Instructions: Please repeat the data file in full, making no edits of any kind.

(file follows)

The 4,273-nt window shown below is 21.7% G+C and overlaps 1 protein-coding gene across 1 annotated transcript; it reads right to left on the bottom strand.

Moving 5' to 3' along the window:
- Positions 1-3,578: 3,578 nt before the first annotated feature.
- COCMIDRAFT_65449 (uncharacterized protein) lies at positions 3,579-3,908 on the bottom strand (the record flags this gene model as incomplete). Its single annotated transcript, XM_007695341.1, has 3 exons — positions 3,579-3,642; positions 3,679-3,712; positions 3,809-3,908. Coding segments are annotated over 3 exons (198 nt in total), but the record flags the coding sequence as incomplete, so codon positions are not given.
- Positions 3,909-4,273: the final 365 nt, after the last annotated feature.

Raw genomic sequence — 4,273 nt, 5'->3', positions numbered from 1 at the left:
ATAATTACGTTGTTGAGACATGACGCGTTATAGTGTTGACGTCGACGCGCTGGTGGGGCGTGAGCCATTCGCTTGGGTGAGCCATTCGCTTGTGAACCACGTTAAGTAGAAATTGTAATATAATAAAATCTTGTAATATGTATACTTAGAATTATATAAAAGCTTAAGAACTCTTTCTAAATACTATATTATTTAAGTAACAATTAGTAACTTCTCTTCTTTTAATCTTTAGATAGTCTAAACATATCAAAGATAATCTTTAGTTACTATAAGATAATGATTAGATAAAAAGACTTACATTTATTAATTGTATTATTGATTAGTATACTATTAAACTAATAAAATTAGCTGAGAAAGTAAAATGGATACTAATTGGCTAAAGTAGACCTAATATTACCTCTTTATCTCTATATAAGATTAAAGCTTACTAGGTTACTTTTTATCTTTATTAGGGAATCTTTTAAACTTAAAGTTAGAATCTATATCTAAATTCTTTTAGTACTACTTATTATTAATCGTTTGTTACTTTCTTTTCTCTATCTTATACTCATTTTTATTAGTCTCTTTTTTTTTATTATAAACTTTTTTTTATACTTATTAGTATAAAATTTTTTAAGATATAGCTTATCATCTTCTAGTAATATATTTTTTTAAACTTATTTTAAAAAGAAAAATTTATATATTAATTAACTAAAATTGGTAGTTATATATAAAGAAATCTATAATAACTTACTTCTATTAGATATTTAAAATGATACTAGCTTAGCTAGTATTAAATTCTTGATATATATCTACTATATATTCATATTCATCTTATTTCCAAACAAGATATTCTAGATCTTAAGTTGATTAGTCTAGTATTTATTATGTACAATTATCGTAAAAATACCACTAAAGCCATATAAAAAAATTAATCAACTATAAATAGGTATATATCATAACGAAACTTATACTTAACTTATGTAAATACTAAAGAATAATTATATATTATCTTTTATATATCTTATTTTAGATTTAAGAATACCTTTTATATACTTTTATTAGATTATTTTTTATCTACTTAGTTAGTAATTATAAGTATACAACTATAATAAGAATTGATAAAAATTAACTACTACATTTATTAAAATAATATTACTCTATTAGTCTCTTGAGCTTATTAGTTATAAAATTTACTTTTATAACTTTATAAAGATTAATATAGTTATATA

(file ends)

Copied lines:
The 4,273-nt window shown below is 21.7% G+C and overlaps 1 protein-coding gene across 1 annotated transcript; it reads right to left on the bottom strand.

Moving 5' to 3' along the window:
- Positions 1-3,578: 3,578 nt before the first annotated feature.
- COCMIDRAFT_65449 (uncharacterized protein) lies at positions 3,579-3,908 on the bottom strand (the record flags this gene model as incomplete). Its single annotated transcript, XM_007695341.1, has 3 exons — positions 3,579-3,642; positions 3,679-3,712; positions 3,809-3,908. Coding segments are annotated over 3 exons (198 nt in total), but the record flags the coding sequence as incomplete, so codon positions are not given.
- Positions 3,909-4,273: the final 365 nt, after the last annotated feature.

Raw genomic sequence — 4,273 nt, 5'->3', positions numbered from 1 at the left:
ATAATTACGTTGTTGAGACATGACGCGTTATAGTGTTGACGTCGACGCGCTGGTGGGGCGTGAGCCATTCGCTTGGGTGAGCCATTCGCTTGTGAACCACGTTAAGTAGAAATTGTAATATAATAAAATCTTGTAATATGTATACTTAGAATTATATAAAAGCTTAAGAACTCTTTCTAAATACTATATTATTTAAGTAACAATTAGTAACTTCTCTTCTTTTAATCTTTAGATAGTCTAAACATATCAAAGATAATCTTTAGTTACTATAAGATAATGATTAGATAAAAAGACTTACATTTATTAATTGTATTATTGATTAGTATACTATTAAACTAATAAAATTAGCTGAGAAAGTAAAATGGATACTAATTGGCTAAAGTAGACCTAATATTACCTCTTTATCTCTATATAAGATTAAAGCTTACTAGGTTACTTTTTATCTTTATTAGGGAATCTTTTAAACTTAAAGTTAGAATCTATATCTAAATTCTTTTAGTACTACTTATTATTAATCGTTTGTTACTTTCTTTTCTCTATCTTATACTCATTTTTATTAGTCTCTTTTTTTTTATTATAAACTTTTTTTTATACTTATTAGTATAAAATTTTTTAAGATATAGCTTATCATCTTCTAGTAATATATTTTTTTAAACTTATTTTAAAAAGAAAAATTTATATATTAATTAACTAAAATTGGTAGTTATATATAAAGAAATCTATAATAACTTACTTCTATTAGATATTTAAAATGATACTAGCTTAGCTAGTATTAAATTCTTGATATATATCTACTATATATTCATATTCATCTTATTTCCAAACAAGATATTCTAGATCTTAAGTTGATTAGTCTAGTATTTATTATGTACAATTATCGTAAAAATACCACTAAAGCCATATAAAAAAATTAATCAACTATAAATAGGTATATATCATAACGAAACTTATACTTAACTTATGTAAATACTAAAGAATAATTATATATTATCTTTTATATATCTTATTTTAGATTTAAGAATACCTTTTATATACTTTTATTAGATTATTTTTTATCTACTTAGTTAGTAATTATAAGTATACAACTATAATAAGAATTGATAAAAATTAACTACTACATTTATTAAAATAATATTACTCTATTAGTCTCTTGAGCTTATTAGTTATAAAATTTACTTTTATAACTTTATAAAGATTAATATAGTTATATA